The reason video is such a powerful medium is because it is both a visual experience as well as a sonic one. Any good video editor knows that the choice of music is just as important as the footage itself in telling a story. Music creates emotion—it has a magical quality to it in that it can make us feel certain things that words or images alone can not evoke.
“An instrument can be a great storyteller,” says Argentinian composer and musician Gustavo Santaolalla in an episode of the podcast On Being. Santaollalla, who has composed original scores for movies like Brokeback Mountain and Babel, emphasizes the importance of including spaces in his music, “the silence that occurs between notes”. These momentary silences are designed to give the visuals the room to breathe and help to express the story the director is trying to tell.
Audiences expect feature-length movies to have high quality audio and sonic landscapes that are just as compelling as the footage itself, but when it comes to digital video production, there’s a huge range in the accepted quality. The Internet is a place where an estimated 300 hours of video are uploaded EVERY MINUTE just to YouTube alone, and those videos fall into one of these categories:
A) Original music compositions: At NORTH + NOMAD, we always advocate for creating original music compositions whenever possible. Why spend the time and money to capture the exact visual story you need, just to pair it with a canned music track that was created without any understanding of the mood, pacing and story you’re trying to tell?
B) Licensed music: Most digital video projects use licensed music created on one of dozens of websites where you can sort by things like genre, mood, instruments, energy, length, vocals or characteristics. (When budgets and schedules require that we go that route we head to Marmoset or Musicbed.)
C) Stolen music: For lack of a better term, the Internet is full of director’s reels and non-commercial projects and weddings that use Top 40 hits or old classics over their footage; this is a cheap way to try to elevate a video. There are significant legal issues associated with appropriating someone else’s copyrighted music to try to make your own Internet videos look better than they actually are (see here and here just for starters).
We know that sometimes budgets and schedules do not allow for the creation of a custom piece of music (to which we’d like to say: not every project should be a fire drill, and it’s better to take a few more days to do it right). I’ll never forget a question that Director Skip Armstrong of Wazee Productions told us, years ago, that he said he always asks his clients when beginning a project: “Do you want it good, or do you want it done?” We’ve asked that questions to prospective clients before, and the typical response is, “Both.”
However it’s important to know that as a client, you must decide; while we’ll always do our best work possible in the given scenario, the clients who truly understand the process of video production know that good things take a little bit more time. Do you have the time to spend to properly plan, execute and create a brilliant story? Or do you just need a piece of content to check off the boxes? More and more we’re trying to say no to the “we need it yesterday” type of projects and focus on the productions that take a more thoughtful approach; these are the projects that allow enough time for important aspects like composing an original soundscape, which truly can make all of the difference in the tone and emotion a video can evoke.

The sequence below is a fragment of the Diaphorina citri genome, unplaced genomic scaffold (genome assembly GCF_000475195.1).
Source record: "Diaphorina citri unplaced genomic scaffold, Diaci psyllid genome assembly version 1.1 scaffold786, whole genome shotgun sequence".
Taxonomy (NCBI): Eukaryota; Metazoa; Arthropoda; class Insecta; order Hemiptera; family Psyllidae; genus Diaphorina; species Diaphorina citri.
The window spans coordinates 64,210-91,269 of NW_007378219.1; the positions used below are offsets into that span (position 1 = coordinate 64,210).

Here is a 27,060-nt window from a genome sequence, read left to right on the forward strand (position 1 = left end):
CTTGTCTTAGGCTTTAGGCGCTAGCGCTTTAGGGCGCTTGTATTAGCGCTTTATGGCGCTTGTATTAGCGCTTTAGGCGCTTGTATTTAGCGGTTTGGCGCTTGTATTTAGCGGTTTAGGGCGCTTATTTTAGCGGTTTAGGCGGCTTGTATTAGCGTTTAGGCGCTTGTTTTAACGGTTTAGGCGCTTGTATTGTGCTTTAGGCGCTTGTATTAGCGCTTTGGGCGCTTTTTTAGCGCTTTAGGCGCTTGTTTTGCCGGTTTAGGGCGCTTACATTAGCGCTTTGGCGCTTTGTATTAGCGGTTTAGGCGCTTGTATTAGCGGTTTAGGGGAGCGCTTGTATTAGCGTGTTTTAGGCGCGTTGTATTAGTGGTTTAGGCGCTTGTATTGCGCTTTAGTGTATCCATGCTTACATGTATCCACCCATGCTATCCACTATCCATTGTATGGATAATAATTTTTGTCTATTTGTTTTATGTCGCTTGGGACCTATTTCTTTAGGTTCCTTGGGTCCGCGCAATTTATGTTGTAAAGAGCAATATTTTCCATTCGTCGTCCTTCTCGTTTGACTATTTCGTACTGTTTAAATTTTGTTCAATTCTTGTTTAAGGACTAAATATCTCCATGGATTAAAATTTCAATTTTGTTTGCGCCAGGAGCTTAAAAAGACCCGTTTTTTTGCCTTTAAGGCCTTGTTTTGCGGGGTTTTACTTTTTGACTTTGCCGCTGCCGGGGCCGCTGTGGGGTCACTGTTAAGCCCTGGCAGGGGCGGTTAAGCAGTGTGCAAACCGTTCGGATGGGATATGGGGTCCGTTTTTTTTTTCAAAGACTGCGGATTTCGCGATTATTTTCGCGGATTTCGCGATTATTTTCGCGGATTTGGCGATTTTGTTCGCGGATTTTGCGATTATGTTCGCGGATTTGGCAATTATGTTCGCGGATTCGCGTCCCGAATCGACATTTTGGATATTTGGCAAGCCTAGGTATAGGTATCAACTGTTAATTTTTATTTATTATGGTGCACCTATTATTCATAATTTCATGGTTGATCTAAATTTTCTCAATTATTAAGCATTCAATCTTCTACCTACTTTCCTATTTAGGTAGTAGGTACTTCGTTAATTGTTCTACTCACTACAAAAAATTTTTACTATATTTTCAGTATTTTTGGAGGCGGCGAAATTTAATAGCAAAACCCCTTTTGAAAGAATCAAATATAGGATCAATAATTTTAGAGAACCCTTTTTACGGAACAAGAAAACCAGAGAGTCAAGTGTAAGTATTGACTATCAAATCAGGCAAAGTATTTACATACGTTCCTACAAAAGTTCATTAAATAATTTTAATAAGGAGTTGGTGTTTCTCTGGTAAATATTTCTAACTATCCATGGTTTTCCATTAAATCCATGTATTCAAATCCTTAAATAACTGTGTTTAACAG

Music and visuals should be edited in tandem; we’ve found our most successful projects are the ones where the editing process is a dance that looks something like this:
The editor will review raw footage and begin making selects.
The editor will send a very rough cut of the footage to our composer so he/she can get a sense of the mood and story we’re working with.
The composer will create 2-3 sonic landscapes, just 10 or 15 seconds in length, as a starting point to start exploring the different instruments and sounds that could enhance the story.
The editor, together with the director, will select one of the sounds as the initial direction. (Sometimes we’ll loop client/agency in at this stage, but it’s often better to wait to present a fully-realized idea.)
The composer will begin to flesh out the idea, creating a 1-2 minute song (depending on the length of the final deliverable), that he/she sends back to the editor.
The editor will use that first reference song to pace the edit and create the first version of the video that is sent to the client.
First client review. Any requested changes are consolidated into a clear list for editor and composer.
Typically at this point, the audio will be adjusted first. The composer sends a 2nd version of the music track to the editor, who then tightens the edit to the pacing of the new music.
Second client review. Any final changes are consolidated into a clear list for editor and composer.
Final tweaks are made to both audio and visuals, and client signs off on picture lock, which means nothing further will move.
- The visuals are sent to get colored, and the audio gets mixed (meaning the music is adjusted to swell and dip to make space for any dialogue).
For me, music became an increasingly important part of the video production process when I spent a year studying electronic music composition in an effort to better understand how to tell a story through sound.
My current favorite soundtrack is from the movie 'Arrival', scored by Icelandic composer Jóhann Jóhannsson. Give it a listen on Spotify. What have you seen recently where the soundscape was just as important as the visuals?